What happened: Reed Doughty came from the free safety spot to sack Raiders quarterback Bruce Gradkowski, preceding a 68-yard Shane Lechler punt. Trevor Scott answered with an untouched sack of Jason Campbell, who took a hard hit on the drive-ending incompletion and limped off the field. A pass interference penalty set the Raiders back on their next drive; Brian Orakpo’s sack of Gradkowski essentially ended it. The Redskins answered with poor pass protection and a three-and-out. Darren McFadden had a long catch-and-run that set up a Raiders field goal on the next drive. Quinton Ganther’s catch-and-run on the next drive matched it, and Campbell capped it with a scoring pass to Fred Davis to give Washington the lead.
Analysis: No matter what you think of the “No Fun League” and its celebration rules, they’re still rules. And if you violate them, it will cost your team penalty yards. That’s exactly what happened after Davis followed his touchdown catch with a dipsy-do dance move or three. His score gave the Redskins a lead, but his dance cost them 15 yards on the ensuing kickoff. That, combined with poor kick coverage, gave the Raiders the ball on the 50 to start their next drive. It ended a quarter that had some otherwise positive moments - that didn’t involve LaRon Landry - on a sour note for the Redskins.
BY THE NUMBERS
48 Yards on Bruce Gradkowski’s pass to Darren McFadden, the longest offensive gain for the Raiders this season.
What happened: The Raiders took advantage of great field position and another long McFadden catch-and-run. Gradkowski completed three straight passes before handing to Justin Fargas on fourth-and-1; he dove over both lines for the touchdown. Washington’s next drive was aided by three Oakland offside penalties, including one on third-and-12 that put Washington in field goal range. Graham Gano made his debut from 46 yards and nailed it to tie the score. A Doughty interference penalty nearly saved a Raiders drive on third-and-13. But the Raiders punted after a long pass play was ruled an incompletion. Oakland had two 15-yard penalties that put Washington on its own 40 to start the next drive, and four plays later Campbell hit Davis for a second touchdown. The Raiders ended the half with a 66-yard field goal attempt that fell short.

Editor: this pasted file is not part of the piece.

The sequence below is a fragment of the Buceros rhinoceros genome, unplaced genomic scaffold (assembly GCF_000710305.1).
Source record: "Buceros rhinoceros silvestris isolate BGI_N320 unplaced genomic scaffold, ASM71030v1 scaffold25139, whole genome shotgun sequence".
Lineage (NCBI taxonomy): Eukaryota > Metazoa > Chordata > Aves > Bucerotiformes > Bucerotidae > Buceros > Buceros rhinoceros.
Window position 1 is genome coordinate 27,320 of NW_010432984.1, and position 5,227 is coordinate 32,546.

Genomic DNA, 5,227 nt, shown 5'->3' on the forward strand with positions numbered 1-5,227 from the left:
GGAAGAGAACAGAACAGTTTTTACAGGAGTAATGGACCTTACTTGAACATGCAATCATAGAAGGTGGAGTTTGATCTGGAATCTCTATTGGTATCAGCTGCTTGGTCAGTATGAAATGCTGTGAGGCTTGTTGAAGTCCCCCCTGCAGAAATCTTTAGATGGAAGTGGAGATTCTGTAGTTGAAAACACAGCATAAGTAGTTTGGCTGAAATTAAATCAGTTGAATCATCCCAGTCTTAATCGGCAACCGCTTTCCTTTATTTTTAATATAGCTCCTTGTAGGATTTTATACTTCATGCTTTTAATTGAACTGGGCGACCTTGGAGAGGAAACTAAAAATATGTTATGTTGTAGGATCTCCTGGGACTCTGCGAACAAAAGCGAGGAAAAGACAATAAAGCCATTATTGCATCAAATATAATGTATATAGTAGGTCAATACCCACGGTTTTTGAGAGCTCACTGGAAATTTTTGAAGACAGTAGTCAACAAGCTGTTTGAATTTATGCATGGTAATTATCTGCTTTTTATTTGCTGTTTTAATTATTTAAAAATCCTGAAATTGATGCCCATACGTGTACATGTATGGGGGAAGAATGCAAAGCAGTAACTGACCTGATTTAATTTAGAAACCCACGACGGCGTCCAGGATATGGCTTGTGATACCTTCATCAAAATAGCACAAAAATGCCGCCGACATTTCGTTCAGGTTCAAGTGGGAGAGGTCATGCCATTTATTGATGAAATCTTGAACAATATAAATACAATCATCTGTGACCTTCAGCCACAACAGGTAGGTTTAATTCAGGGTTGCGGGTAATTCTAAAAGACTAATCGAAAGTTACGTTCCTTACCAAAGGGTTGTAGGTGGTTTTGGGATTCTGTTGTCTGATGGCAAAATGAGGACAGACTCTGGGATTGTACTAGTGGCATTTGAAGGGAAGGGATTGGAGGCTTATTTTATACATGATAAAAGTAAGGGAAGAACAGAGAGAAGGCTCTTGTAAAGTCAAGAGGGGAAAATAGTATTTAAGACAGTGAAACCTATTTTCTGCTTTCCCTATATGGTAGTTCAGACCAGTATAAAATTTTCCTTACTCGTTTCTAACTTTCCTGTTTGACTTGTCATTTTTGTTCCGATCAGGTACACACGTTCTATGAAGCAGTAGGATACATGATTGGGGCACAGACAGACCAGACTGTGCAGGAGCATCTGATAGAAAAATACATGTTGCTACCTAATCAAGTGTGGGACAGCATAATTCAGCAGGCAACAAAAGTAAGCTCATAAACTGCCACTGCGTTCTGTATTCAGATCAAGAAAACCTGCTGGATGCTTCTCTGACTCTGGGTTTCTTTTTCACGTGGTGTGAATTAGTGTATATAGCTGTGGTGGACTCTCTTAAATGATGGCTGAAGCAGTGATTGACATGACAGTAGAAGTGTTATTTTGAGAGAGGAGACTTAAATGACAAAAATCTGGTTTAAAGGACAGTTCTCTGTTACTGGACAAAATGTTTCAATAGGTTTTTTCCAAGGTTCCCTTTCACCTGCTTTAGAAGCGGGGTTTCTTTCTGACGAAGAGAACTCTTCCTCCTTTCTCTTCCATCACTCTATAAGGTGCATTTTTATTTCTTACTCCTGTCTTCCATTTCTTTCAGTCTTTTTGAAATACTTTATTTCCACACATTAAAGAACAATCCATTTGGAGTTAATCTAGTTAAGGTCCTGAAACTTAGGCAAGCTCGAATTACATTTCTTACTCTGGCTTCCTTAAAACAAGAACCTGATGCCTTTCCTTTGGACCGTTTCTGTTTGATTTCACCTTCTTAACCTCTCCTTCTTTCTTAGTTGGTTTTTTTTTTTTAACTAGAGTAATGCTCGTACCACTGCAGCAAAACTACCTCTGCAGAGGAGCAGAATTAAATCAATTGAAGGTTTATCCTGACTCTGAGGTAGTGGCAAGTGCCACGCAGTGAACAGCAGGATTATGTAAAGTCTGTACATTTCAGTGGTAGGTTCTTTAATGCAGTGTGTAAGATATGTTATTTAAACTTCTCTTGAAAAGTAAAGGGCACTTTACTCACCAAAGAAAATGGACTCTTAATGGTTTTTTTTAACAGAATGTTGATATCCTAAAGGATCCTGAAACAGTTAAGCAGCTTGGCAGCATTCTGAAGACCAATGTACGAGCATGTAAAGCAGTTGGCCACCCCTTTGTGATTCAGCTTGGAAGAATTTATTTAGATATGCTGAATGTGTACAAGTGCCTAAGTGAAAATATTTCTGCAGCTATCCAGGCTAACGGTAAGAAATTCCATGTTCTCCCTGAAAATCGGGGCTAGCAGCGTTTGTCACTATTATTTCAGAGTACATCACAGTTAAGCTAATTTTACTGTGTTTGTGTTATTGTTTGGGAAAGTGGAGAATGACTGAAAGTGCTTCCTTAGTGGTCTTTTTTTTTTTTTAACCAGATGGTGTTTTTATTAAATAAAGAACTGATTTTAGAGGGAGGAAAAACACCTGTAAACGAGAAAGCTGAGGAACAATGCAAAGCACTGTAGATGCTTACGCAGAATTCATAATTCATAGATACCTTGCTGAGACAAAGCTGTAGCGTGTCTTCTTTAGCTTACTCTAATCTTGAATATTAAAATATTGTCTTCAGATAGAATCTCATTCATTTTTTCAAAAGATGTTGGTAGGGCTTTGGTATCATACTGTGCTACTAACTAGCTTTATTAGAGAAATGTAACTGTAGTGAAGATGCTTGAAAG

Analysis: These two teams, who had a combined seven wins coming into the game, continued to put one of their biggest issues on display in the second quarter: a lack of discipline. Oakland had seven penalties during the quarter (and nine total in the first half), including three on Washington’s field goal drive and two that led to the Redskins’ touchdown. Washington picked up three more of its own, and Davis — penalized for celebration in the first quarter — still leapt into a teammate’s arms after catching a second touchdown pass rather than running off the field. And Oakland’s 66-yard field goal attempt was a bit reckless.
BY THE NUMBERS
16 Combined penalties for the Redskins and Raiders in the first half for a total of 120 yards.
What happened: An early Oakland penalty got a Redskins drive going, but two incompletions and another sack of Campbell ended it. The Raiders started on their 44 with a new quarterback, JaMarcus Russell, who at first relied on short passes and handoffs. When he tried to throw deep he got sacked. Eventually the Raiders settled for a 54-yard Sebastian Janikowski field goal. Washington answered with a three-and-out and another piece of poor punt coverage, and Oakland started on its own 49. The Raiders went four plays with sack-penalty-penalty-sack before punting.
Analysis: Give credit to Campbell (and the training staff) for staying upright. He continued to get pounded by the Raiders in the third quarter, including a sack by Mike Mitchell in which the safety got to the quarterback untouched. And though he stayed on the field, the pressure affected Campbell; he completed just two of six passes and got sacked twice. Penalties, meanwhile, continued to dog the Raiders, who picked up three more in the third quarter.
BY THE NUMBERS
4 Field goals from 50-plus yards for Sebastian Janikowski this season. It’s his second-highest single-season total; he hit six in 2007.